When you suffer from an ischemic stroke, there is only one medication approved to help break up the clot that causes the stroke. That medication is tissue plasminogen activator, or tPA, and SSM Health Neurosciences stroke teams are administering it at a rate twice the national average. Across the nation, an average of only five percent of stroke patients receive tPA, whereas our five hospitals are averaging 10 percent.
That means our patients have a much greater chance of limiting the disabling effects of stroke and experiencing a faster, more significant recovery.
tPA has been available since 1996 and is the only FDA-approved drug to treat acute ischemic strokes, the most common form of stroke. It can be used up to 4 hours after the onset of stroke symptoms; after that time, it is less effective because the damage to the brain becomes permanent.
In 2009, a multidisciplinary team of neurologists, neurosurgeons, radiologists, emergency physicians and nurses developed and implemented standardized, evidence-based stroke protocols across SSM’s adult hospitals. The protocols are activated as soon as a stroke patient arrives in the emergency department. In addition, SSM hospitals adhere to these American Stroke Association guidelines:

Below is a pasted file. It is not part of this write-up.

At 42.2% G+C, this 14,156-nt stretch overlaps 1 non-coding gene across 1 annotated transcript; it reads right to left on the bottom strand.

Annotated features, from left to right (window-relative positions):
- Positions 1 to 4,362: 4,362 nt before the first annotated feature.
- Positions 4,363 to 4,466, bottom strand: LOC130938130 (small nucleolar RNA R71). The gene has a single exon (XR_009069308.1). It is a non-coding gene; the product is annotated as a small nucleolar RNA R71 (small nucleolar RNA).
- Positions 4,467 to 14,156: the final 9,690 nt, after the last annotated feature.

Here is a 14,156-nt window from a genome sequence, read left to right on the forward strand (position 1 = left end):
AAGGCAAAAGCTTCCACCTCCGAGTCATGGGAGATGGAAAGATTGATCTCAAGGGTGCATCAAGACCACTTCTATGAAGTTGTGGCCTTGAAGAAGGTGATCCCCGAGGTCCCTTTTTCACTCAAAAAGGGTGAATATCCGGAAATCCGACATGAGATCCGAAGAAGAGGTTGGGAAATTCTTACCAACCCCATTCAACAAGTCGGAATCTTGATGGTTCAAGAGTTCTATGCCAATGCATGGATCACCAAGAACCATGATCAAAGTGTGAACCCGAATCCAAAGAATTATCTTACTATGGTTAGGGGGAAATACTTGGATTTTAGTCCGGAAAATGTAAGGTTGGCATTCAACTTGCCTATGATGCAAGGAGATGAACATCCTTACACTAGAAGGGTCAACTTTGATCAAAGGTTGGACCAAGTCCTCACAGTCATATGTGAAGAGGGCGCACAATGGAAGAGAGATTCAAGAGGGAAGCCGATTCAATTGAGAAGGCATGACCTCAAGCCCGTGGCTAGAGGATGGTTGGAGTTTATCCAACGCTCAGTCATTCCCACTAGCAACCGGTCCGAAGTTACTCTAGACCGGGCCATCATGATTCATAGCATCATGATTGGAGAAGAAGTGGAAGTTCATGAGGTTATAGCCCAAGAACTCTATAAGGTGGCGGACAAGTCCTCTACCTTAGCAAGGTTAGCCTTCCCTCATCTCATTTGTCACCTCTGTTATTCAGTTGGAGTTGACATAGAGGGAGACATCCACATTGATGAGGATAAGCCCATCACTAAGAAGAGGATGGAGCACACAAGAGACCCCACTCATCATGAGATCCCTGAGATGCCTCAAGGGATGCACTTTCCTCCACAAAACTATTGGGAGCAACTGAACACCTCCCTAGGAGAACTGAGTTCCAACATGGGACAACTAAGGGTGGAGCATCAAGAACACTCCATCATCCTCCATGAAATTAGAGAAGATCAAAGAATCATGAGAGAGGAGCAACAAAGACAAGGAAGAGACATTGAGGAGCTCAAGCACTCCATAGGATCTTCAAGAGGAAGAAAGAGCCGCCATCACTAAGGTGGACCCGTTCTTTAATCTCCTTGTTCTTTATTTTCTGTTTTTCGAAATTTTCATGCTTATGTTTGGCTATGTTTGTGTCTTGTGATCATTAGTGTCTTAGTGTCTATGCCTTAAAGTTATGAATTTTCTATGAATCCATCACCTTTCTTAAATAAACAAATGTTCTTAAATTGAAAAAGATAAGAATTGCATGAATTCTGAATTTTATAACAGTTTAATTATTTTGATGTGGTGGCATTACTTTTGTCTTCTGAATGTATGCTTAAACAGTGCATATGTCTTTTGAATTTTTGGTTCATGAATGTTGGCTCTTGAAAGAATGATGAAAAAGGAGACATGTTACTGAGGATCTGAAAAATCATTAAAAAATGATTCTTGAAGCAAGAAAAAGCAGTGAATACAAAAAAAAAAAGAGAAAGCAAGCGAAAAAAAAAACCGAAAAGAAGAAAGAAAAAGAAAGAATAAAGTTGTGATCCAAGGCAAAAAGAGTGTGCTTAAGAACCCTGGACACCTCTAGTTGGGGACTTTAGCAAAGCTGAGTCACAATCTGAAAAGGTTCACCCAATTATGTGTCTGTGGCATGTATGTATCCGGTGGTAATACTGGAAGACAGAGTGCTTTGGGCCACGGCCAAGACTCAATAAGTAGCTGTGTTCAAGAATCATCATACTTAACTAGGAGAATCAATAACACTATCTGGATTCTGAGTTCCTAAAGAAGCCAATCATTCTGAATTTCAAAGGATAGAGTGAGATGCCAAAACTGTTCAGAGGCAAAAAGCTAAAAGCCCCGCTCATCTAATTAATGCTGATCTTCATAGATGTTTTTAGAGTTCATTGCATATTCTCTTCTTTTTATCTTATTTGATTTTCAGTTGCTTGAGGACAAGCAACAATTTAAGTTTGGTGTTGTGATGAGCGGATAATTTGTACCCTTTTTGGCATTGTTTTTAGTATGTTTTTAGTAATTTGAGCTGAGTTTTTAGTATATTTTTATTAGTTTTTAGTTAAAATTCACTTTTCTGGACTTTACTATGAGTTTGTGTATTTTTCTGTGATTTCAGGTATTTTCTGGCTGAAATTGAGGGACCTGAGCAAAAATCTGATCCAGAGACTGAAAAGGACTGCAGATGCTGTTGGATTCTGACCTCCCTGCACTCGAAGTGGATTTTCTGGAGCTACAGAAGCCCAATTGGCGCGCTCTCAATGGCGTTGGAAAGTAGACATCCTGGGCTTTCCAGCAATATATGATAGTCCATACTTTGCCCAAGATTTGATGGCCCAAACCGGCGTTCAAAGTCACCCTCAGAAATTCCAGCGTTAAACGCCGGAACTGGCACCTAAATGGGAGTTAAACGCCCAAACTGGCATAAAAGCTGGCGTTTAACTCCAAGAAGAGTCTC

- Stroke patient is seen in the ED within 10 minutes of arrival
- A CT imaging exam is completed within 25 minutes of arrival
- Lab and CT results are provided within 45 minutes of arrival
- tPA is administered to eligible patients within one hour of arrival
There are bleeding risks associated with tPA, so it does require careful screening of patients to ensure it can be administered safely and effectively, as well as within the appropriate timeframe after the onset of symptoms.
tPA is administered intravenously in the emergency department after a CT exam has shown that the stroke symptoms are not being caused by a hemorrhagic (bleeding) stroke. Because it prevents clotting, tPA could worsen a bleeding stroke.
At SSM Health, we have established stroke response teams to treat stroke patients, which includes neurologists who help determine the safest, most appropriate use of tPA. The neurologist on call assists the emergency department physician in making the decision to administer tPA.
Time is critical when a stroke occurs. Prepare for the unexpected and find an SSM Health emergency room nearest to you, so you know where to go in the event of an emergency.